If you travel to Shikoku take care because it’s called the Land of the Dead. The Chinese character used to write Shi is the same character that means dead. Koku uses the character for land. Shikoku has 88 temples and many Japanese take a special vacation just to see each one. According to legend, and also based on the movie Shikoku, if you see the temples in the reverse order the dead are suppose to appear and take over the whole area.

Finally, another student told me of Fushimi Inari-taisha, a shrine in Kyoto. The shrine has many fox statues because the spirit of the fox is believed to watch over it. The student told me to be careful and that if I saw the fox spirit, I would probably die.

A funny thing happened. After hearing that story, around Bon Season (when the dead are believed to return back to earth), I took a friend with me to see Fushimi Inari-taisha.

My friend and I arrived around midnight and it was quiet and eerie. The fox statues seemed to watch you like eyes in an old painting. We walked under several bright red Torii, the archway with two poles on either side and a support beam across the top. Walking along, the ground rises because the shrine is built on a mountain. My friend noticed something strange. He walked over to a water bucket and a lizard was trapped inside drowning. My friend took the lizard out and released him in the woods to the side.

I was looking forward to seeing the top. Just before getting to the top, my friend freaked out on me. He took off running. I had no choice but to follow him.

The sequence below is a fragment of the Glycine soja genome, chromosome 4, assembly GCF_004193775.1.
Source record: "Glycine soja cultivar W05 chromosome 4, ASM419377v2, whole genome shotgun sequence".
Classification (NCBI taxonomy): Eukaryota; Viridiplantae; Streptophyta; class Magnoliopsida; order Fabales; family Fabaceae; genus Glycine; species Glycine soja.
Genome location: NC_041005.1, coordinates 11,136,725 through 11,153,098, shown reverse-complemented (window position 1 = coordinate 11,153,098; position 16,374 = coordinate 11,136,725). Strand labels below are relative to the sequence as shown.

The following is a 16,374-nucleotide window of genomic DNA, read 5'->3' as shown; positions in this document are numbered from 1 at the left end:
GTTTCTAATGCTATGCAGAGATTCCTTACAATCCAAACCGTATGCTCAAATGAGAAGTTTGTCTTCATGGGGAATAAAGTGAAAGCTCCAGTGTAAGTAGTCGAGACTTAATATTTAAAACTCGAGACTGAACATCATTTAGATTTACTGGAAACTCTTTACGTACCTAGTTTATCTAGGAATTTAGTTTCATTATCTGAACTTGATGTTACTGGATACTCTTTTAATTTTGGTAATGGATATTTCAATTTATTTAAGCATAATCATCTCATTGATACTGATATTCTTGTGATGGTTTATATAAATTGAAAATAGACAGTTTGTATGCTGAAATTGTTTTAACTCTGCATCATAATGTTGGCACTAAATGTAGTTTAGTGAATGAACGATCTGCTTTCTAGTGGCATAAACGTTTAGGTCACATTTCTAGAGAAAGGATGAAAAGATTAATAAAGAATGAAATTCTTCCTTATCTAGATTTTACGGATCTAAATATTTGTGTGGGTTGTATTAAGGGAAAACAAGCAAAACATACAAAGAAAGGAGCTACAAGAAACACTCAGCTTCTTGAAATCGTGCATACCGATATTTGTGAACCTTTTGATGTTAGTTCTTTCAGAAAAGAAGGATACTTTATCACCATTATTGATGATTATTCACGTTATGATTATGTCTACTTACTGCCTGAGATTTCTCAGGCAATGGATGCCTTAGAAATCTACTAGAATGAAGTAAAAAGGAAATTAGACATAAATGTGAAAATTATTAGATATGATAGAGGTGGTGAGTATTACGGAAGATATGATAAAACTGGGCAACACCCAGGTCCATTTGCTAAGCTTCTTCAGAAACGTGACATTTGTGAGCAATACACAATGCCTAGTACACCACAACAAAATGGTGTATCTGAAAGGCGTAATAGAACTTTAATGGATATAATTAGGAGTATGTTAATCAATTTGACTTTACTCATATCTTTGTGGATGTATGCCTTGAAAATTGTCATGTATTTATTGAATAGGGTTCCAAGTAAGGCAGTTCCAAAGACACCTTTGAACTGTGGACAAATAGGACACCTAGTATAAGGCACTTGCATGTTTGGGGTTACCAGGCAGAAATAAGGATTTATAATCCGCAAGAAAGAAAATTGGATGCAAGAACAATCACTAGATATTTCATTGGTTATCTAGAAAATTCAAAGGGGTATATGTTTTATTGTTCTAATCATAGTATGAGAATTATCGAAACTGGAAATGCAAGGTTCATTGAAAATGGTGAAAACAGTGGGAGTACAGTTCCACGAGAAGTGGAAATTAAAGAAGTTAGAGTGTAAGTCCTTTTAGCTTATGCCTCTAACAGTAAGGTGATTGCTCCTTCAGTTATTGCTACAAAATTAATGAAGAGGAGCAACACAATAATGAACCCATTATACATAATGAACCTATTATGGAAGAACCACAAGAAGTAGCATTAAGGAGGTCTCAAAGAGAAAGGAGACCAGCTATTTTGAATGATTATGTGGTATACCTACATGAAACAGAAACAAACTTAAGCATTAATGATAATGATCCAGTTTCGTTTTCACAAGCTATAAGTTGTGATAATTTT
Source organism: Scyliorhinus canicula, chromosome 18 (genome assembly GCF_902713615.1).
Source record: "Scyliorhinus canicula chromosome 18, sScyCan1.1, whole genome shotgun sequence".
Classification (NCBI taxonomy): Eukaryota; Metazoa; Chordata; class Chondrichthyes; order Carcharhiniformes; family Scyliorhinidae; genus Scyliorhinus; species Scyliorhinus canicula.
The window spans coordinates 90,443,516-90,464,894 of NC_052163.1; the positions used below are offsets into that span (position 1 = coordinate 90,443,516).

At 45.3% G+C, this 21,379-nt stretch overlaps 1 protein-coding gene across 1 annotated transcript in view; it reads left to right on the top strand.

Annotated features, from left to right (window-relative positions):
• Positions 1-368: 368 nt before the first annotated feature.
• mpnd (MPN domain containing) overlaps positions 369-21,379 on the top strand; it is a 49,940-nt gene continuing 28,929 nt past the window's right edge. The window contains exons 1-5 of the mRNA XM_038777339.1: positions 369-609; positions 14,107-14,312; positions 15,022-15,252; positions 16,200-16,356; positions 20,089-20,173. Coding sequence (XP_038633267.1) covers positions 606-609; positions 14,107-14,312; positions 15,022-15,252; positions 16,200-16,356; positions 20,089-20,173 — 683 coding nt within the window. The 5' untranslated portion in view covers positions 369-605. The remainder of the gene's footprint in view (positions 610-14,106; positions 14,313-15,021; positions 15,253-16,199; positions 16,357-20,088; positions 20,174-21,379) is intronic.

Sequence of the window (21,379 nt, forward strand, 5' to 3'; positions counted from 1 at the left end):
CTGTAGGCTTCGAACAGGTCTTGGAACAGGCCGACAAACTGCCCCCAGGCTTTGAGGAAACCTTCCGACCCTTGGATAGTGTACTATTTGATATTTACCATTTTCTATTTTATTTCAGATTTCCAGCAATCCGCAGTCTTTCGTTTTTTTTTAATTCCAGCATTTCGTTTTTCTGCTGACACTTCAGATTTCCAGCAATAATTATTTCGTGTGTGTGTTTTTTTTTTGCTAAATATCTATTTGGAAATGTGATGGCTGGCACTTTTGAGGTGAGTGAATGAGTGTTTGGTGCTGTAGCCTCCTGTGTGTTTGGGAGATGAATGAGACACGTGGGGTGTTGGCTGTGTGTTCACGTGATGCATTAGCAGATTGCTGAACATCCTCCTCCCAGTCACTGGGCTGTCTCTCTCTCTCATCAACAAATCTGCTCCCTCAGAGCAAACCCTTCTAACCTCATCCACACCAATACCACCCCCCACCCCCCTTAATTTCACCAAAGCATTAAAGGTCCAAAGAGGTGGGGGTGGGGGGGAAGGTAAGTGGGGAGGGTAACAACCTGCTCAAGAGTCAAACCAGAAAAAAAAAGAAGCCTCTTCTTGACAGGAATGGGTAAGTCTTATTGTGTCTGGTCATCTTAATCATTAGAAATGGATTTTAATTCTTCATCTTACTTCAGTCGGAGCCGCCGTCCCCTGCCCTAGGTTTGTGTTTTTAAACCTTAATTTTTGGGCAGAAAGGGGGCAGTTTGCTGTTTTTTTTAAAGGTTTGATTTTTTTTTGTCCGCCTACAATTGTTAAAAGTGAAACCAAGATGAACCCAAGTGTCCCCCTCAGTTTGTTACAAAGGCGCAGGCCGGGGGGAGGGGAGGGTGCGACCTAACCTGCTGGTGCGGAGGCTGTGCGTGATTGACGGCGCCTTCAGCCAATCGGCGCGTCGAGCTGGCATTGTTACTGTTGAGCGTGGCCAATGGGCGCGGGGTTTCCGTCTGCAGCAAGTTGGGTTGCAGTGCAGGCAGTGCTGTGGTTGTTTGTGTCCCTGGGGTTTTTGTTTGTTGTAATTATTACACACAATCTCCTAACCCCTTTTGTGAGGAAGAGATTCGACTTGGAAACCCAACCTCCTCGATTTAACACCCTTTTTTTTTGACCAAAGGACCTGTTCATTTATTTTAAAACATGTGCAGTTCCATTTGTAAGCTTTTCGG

I caught up with him and asked him what was wrong.

He took me that “something evil is here and we shouldn’t be here this late at night. We have to hurry and exit the shrine.”

He continued telling me about something bad being around and that he could sense that whatever it was didn’t want us on this mountain. So we both ran down the mountain and my heart was racing and all I wanted to do was clear the red torii overhead.

We managed to exit the shrine area without seeing any fox spirits. I felt relief after walking away from the shrine. I can’t really describe it but it’s a feeling in your stomach and throughout your whole body that some presence doesn’t want you around. A little like when you pass a stray dog that snarls and bites. However, whatever that was, it was invisible and that made it a lot worse.

I asked my friend about how he picked up on it and he told me that he has psychic abilities. He had a strong urge to get out of the area because a voice inside his head told him not to stay here any longer. I always wondered what would happen if I ignored my friend, and walked to the top myself? I didn’t believe my friend at first, then I felt strange after he said something. Maybe the spirit wanted me to disbelieve.

The next day during my English class I told my student about it and he told me that I was lucky not to see the fox. I would be dead if I had.

If you ever consider going to Japan, be sure to check out some of the supernatural areas.

Happy Halloween!!

"The Asian Aperture" is ©2009 by Jason Fetters.  Webpage design and all graphics herein (except where otherwise noted) are creations of Nolan B. Canova.  All contents of Nolan's Pop Culture Review are ©2009 by Nolan B. Canova.